Infant Seat Installation
9 out of 10 car seats are installed incorrectly (or something insane like that). Don’t be one of ’em.
I’ll tell you exactly why this is… you open the car seat manual and realize it’s 97 pages long (and poorly indexed at that) and it’s written in Dutch. Or Japanese. Or Klingon.
You fumble through it to find the appropriate section (the “rear-facing, retractable seat belt” section, for example) and then you wonder… “Hmmm, is that really what I have here? Maybe I’ll use LATCH, but can I even install LATCH in this position?” You then become utterly confused by the instructions and illustrations, which never make much sense anyway. Then your husband skips along and says, “Screw it, honey, let’s just wing it.“
And that’s what 95% of people do when it comes to car seat installation. At least, that’s what I noticed at most of my car seat checks (I used to be a Child Passenger Safety Technician — CPST).
I’m gonna give you a little crash course (no pun intended) so you understand the basic principles of proper car seat installation in your ride; then it’s up to you to figure out how to apply it to your specific situation.
Anytime between 35-37 weeks is a good time to install your infant (or convertible) seat in preparation for the big day. If you go into labor before 35 weeks, your baby will probably spend some time in the NICU, so you’ll have plenty of time to figure it out in the meantime. After 37 weeks, you could go into labor at any time — and believe me, you don’t want to be installing the car seat for the first time at the hospital(!!).
So pick a nice, sunny, unhurried day and get cozy with your car seat and manual.
If you still haven’t purchased a car seat, refer back here.
Where to Install
The first thing I want you to do is get out the Owner’s Manual for your CAR (yes, your car). Skip the Table of Contents (it’s worthless) and go straight back to the Index. Look for the word “child” (it will either be under “child passenger safety,” “child seat installation,” or… something like that).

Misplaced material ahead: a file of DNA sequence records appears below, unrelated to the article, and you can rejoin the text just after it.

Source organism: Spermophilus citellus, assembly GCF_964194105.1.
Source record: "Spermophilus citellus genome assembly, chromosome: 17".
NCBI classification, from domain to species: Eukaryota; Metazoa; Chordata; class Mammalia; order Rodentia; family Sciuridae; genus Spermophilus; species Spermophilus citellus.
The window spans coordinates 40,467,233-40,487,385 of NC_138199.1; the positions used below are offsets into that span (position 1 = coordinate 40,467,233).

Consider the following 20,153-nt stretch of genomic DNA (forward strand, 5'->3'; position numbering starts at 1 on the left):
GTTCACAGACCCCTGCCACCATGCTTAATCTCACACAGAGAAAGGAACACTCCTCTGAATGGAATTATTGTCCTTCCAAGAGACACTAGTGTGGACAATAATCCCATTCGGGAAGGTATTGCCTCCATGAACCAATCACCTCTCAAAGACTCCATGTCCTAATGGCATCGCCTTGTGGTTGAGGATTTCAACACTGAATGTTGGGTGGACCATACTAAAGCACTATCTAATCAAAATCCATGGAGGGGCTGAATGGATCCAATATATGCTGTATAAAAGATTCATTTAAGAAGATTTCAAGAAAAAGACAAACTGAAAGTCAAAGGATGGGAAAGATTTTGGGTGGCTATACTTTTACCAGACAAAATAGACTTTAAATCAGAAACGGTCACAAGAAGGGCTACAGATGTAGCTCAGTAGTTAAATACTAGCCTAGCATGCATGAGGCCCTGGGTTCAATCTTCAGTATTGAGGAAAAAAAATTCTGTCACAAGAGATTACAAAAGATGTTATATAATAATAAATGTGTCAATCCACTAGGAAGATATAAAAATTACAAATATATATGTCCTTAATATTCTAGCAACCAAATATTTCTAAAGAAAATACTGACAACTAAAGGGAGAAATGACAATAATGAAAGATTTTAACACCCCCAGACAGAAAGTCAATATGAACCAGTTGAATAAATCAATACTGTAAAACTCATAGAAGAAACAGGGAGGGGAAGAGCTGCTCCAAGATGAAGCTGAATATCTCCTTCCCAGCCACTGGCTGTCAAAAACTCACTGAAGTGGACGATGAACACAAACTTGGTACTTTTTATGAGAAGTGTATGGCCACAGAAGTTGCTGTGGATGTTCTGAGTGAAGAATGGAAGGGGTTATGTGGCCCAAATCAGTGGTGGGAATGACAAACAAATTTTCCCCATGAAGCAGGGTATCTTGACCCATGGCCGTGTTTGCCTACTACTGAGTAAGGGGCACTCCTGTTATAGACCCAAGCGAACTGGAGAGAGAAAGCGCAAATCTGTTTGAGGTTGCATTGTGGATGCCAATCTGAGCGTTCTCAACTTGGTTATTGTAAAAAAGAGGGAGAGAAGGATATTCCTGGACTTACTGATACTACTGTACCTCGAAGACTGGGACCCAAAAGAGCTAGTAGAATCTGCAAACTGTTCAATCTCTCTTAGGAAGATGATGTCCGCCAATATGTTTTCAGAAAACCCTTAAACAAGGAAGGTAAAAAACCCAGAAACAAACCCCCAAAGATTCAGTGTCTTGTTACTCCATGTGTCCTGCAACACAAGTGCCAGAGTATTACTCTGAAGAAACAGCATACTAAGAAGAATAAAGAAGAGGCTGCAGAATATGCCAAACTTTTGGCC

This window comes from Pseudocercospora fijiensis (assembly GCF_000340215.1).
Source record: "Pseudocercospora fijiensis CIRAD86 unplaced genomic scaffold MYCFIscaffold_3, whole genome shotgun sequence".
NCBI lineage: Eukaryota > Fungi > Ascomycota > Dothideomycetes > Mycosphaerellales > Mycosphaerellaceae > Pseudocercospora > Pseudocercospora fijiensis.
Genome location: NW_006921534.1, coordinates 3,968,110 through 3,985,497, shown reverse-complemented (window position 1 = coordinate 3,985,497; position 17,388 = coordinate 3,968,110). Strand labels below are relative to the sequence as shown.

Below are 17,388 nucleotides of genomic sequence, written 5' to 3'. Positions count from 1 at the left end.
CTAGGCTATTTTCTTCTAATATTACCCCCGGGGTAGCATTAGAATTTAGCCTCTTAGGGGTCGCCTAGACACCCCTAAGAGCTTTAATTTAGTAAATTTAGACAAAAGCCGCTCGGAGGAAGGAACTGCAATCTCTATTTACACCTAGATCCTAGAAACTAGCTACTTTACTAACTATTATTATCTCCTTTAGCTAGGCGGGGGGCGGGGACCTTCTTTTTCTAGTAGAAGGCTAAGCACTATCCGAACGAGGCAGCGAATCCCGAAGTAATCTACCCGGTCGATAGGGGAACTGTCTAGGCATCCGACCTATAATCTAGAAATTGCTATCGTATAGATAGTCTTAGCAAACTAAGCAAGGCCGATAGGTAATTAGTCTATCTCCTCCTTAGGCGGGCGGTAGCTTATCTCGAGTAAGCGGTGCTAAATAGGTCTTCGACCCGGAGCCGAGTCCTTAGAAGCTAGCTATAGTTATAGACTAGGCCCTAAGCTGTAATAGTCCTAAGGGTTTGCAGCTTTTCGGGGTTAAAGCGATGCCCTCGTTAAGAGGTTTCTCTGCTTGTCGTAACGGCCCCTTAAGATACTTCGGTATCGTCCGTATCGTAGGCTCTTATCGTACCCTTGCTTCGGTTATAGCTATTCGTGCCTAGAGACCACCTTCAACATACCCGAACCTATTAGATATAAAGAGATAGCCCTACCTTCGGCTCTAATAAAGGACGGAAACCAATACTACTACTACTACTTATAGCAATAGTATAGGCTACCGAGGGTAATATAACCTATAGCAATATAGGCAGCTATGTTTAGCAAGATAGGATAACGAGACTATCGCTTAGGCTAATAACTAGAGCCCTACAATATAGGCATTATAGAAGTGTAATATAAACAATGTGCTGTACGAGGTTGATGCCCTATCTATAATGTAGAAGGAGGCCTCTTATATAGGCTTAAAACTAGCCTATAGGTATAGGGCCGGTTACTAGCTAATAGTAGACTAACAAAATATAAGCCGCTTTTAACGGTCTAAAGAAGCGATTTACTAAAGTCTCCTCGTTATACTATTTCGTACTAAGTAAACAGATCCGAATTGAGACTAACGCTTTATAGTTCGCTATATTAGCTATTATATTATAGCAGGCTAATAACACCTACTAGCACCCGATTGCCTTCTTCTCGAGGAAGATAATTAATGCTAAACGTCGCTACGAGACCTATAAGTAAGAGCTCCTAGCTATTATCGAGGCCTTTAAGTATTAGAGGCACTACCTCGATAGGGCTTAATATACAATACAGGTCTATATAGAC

Your manual will tell you exactly where you can and cannot safely install a car seat in your particular car.
For example, some cars have LATCH tethers in the middle seat, but most do not (if you want to install it in the middle seat, you’ll probably have to use the seat belt, which is fine — just be aware).
All things being equal, the safest position for any car seat is the 2nd row, CENTER. While head-on collisions are the most common, side-impact collisions are the most deadly. Putting your baby in the center of the vehicle increases the physical space between him and a car colliding into him from the side.
HOWEVER… the canned car seat technician response to “Which position is safest for my baby?” is “whichever position you can achieve the best installation.” So if for whatever reason you can’t get a good installation in the center, you’ll have to use one of the sides or “outboard” positions.
If the center position doesn’t work out, you can install the seat on either side. There are pros and cons of each.
Driver side vs. Passenger side Car Seat Installation
1) If you are in a side-impact collision (the worst kind), it will probably occur while you are turning left, thus the driver’s side is safer.
2) The driver will instinctively protect his/her side of the vehicle in an accident (another vote for driver’s side)
3) On the driver’s side, you won’t have to walk all the way around the car each time to get baby in (and out of) her seat.
The downside to the driver’s side (and it’s a big one if you fall into this category) is if you live in an urban environment and parallel park a lot (or just park on the side of the street), installing the seat on the driver’s side of the back seat forces you to be on the traffic-side of the car while getting the baby in and out (assuming we’re in America and driving on the right-hand side of the street. The opposite would be true in the UK and other lefty countries).